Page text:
Sunday, February 14, 2010


As if it isn't enough to suffer the distressing effects of horological monodigitism, I find myself plagued by a new problem - a mild form of obsessive compulsive disorder with musical manifestations (OCDM2)

I can think of no better explanation than to describe a typical episode.

I'll be enjoying the recollection of one of my favourite pieces of music - let's say Liszt's Fifth Hungarian Rhapsody - when I suddenly become aware that I have been whistling the same 4 or 5 bars under my breath for most of the morning. By the next day it has taken a firm hold and I find myself replaying the same loop in my imagination, more or less unconsciously. It's easy to put the tune aside once I become aware that I am playing it, but it has a sneaky tendency to start up again as soon as my back is turned. It's not unusual for a single tune to get lodged for 4 or 5 days, with occasional episodes lasting anything up to a month.

'Aha', I hear you clamouring to suggest: 'Why don't you just think of a different piece of music ?'.

If only it were that simple.

Certainly using one tune to drive out another is a sensible strategy. But consider this. There are only certain tunes capable of displacing one that has outstayed its welcome. The tunes you'd like to recall - the one's you're particularly fond of - they always turn out to be useless.

Just before Christmas, for example, I had a particularly persistent fixation with Happiness (by Goldfrapp). Now, on the whole, I consider this to be an intelligent and appealing piece of music but after two weeks of uninterrupted mental playback I was beginning to find it tiresome.

I tried a couple of alternatives. The Byrds: Eight Miles High - that classic from the very zenith of Californian hippy culture - never really got much of a hold. Much more promising was Friday Night and Saturday Morning (the Nouvelle Vague version featuring Daniella D'Ambrosio). I've worked with it in the past and know from experience that, while very effective as a musical purgative, it can be a devil to get rid of once it's got it's feet under the table. But - mercifully perhaps - it didn't take on this occasion.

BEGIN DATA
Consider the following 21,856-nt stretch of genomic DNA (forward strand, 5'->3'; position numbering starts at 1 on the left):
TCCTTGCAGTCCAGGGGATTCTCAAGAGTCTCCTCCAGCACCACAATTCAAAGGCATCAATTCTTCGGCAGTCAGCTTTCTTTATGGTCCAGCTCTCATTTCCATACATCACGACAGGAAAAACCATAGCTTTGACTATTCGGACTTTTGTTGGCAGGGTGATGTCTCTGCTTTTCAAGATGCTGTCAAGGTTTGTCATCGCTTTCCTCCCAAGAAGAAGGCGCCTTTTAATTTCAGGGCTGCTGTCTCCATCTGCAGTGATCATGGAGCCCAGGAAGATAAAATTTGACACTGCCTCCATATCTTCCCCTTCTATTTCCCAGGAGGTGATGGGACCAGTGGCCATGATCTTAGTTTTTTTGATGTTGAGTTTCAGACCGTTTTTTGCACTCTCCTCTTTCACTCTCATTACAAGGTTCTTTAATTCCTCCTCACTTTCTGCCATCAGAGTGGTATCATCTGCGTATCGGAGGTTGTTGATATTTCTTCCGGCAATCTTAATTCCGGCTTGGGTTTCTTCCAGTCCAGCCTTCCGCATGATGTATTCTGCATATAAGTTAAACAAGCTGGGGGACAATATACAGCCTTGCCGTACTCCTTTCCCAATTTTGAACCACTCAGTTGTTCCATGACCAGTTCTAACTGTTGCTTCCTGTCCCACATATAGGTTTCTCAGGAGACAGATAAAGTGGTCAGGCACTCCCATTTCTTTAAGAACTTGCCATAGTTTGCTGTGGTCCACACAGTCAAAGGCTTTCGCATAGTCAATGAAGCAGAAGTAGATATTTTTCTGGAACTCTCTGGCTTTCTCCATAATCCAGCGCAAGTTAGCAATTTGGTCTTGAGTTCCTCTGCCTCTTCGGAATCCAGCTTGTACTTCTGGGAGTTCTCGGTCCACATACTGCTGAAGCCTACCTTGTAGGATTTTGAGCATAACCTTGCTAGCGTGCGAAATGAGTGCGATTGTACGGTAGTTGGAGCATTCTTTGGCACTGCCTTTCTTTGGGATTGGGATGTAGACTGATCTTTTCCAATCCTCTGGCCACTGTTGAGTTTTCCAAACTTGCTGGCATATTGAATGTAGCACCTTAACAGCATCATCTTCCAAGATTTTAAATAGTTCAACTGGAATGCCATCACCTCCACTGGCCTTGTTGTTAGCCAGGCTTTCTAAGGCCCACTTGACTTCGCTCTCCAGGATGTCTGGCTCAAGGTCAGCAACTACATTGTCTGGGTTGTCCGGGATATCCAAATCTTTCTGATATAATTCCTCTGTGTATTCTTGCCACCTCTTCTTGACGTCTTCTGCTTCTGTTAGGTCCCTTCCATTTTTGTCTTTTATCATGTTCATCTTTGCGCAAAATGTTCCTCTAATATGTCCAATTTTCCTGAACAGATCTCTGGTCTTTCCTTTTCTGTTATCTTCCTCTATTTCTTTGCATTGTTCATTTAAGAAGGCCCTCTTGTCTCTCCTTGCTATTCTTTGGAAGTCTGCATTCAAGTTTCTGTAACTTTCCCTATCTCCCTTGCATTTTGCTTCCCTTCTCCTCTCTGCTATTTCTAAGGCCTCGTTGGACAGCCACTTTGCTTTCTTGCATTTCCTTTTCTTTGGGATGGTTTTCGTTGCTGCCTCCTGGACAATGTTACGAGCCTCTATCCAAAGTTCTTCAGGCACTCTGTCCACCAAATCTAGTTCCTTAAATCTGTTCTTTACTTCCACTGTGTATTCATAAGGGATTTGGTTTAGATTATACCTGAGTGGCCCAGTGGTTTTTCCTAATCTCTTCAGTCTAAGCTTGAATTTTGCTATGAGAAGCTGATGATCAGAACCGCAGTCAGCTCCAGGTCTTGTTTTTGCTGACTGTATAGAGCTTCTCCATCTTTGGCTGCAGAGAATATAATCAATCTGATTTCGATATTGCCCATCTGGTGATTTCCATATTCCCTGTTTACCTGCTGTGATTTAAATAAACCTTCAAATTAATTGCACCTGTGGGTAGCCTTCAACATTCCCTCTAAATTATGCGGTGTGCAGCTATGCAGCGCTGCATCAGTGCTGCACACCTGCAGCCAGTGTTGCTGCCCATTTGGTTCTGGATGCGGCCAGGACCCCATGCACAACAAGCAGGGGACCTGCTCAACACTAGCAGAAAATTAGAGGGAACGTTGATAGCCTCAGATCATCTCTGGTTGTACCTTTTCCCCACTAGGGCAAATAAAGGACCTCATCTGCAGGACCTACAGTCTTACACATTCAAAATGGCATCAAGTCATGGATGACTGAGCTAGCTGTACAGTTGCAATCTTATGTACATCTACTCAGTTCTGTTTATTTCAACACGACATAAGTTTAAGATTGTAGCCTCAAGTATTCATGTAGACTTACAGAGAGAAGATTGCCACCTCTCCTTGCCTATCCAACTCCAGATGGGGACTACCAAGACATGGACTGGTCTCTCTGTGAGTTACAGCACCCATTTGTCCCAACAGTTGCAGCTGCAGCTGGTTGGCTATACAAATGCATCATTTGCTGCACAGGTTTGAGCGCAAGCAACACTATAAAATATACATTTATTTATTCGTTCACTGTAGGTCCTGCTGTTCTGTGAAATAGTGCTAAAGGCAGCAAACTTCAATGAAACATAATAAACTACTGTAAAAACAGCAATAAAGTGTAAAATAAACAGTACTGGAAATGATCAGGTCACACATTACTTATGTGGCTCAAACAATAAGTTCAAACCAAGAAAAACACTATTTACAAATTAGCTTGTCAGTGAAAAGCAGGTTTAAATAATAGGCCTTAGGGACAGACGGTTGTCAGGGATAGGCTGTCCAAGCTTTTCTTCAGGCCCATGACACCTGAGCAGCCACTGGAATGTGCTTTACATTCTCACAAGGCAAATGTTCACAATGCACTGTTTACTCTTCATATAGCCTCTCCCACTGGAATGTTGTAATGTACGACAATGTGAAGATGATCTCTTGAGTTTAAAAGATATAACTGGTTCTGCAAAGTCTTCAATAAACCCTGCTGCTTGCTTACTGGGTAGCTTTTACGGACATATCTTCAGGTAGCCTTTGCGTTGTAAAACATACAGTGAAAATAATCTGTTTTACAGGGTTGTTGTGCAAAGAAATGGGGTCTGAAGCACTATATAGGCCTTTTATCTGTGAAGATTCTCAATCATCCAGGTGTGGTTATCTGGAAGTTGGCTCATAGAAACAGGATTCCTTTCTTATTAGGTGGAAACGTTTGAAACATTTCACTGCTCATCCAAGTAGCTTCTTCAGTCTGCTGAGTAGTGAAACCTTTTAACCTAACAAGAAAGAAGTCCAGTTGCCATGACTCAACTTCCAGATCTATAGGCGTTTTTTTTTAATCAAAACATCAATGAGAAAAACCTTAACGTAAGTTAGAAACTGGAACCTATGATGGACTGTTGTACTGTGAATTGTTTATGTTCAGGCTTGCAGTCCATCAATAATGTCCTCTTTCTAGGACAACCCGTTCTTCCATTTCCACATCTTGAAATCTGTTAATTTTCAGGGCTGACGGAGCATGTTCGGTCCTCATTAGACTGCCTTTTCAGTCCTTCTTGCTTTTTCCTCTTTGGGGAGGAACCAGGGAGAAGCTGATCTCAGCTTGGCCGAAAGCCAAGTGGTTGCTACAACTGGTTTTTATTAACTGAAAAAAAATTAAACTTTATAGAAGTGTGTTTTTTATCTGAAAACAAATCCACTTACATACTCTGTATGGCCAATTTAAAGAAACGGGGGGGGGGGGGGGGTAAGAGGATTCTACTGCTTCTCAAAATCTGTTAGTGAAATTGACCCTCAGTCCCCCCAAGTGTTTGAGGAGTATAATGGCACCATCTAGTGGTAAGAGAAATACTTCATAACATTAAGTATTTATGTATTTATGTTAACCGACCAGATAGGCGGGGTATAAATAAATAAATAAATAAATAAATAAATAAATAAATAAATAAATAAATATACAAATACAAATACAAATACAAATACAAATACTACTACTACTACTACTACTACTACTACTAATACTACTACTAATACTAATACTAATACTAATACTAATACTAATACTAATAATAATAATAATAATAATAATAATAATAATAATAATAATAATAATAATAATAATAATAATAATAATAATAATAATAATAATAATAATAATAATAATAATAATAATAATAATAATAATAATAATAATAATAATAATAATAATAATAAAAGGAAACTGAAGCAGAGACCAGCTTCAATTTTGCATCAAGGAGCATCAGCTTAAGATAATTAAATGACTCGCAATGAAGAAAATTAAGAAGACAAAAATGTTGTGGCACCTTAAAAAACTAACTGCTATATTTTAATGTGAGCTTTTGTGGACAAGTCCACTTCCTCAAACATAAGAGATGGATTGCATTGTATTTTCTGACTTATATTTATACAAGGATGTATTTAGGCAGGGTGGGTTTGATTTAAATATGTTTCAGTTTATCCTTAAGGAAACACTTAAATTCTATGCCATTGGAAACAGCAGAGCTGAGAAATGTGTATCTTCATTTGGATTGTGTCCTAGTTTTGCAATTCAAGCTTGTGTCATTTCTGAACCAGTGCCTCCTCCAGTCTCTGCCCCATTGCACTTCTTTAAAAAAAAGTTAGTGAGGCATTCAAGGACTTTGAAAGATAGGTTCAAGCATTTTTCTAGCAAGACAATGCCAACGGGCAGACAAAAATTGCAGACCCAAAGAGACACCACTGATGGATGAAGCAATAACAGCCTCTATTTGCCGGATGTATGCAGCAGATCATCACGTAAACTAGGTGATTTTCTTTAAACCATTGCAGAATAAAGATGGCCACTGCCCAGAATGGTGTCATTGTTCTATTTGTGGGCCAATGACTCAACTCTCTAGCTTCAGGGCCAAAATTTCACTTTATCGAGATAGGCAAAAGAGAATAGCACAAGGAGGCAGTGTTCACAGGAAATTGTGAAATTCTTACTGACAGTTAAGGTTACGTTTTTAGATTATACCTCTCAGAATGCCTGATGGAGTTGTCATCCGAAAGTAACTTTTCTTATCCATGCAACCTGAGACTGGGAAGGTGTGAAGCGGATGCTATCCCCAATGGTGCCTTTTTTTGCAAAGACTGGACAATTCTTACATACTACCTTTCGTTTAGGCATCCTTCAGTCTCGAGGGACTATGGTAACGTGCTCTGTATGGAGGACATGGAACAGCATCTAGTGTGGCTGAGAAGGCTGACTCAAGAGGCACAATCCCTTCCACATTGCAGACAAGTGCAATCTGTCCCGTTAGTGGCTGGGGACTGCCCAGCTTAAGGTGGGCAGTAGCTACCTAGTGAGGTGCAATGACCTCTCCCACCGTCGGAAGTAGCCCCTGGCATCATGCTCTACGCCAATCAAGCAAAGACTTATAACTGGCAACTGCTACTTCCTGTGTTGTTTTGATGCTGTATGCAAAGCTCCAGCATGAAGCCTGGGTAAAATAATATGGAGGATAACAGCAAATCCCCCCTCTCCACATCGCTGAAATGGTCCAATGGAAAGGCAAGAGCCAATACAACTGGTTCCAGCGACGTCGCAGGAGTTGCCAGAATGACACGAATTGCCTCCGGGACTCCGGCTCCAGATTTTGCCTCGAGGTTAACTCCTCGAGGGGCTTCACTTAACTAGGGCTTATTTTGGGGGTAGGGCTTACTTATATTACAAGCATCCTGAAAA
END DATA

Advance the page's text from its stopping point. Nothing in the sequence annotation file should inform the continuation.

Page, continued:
So I was stuck with the Goldfrapp for a few days more before I did what I knew I'd be forced to do all along.

You see there's a fiendishly subtle twist to this particular neurosis that makes one suspect it to be the work of some malevolent intelligence. It's this. While there is no particular difficulty in identifying a tune to do the business - it will invariably be one that is both more banal and persistent than the tune it displaces.

So, out of desperation, I forced out the Goldfrapp with Jesus Wants me for Sunbeam which I endured for an afternoon before resorting to Puff the Magic Dragon. Beyond this point the choice suddenly becomes quite limited as there are only a handful of tunes that are sufficiently fatuous to deal with Puff the Magic Dragon. Of course, there's always The Chicken Song - but that could be regarded as overkill. No, there's really only one candidate as far as I'm concerned and that's Lily the Pink (by The Scaffold).

Some might regard the fact that this song topped the UK singles chart for 4 whole weeks in 1968 as no more than a minor cultural footnote. For my part, I consider it as clear evidence of a significant public health risk.


  1. I have had The Obama "Yes We Can" song stuck in my head for the past few days. Any recommendations of what to remove it with?

  2. Well .. I've been giving this some thought and I'm guessing the primary problem with the 'Yes we can' song is not so much one of musical quality as the fact that it has got itself lodged.

    In these instances it's important not to prescribe a treatment that is too powerful. In your case, for example, it would be complete overkill to prescribe a last-ditch remedy like 'Barbie Girl' by Aqua ....

    Ooops .... sorry !

  3. Apparently - these tunes are known as earworms.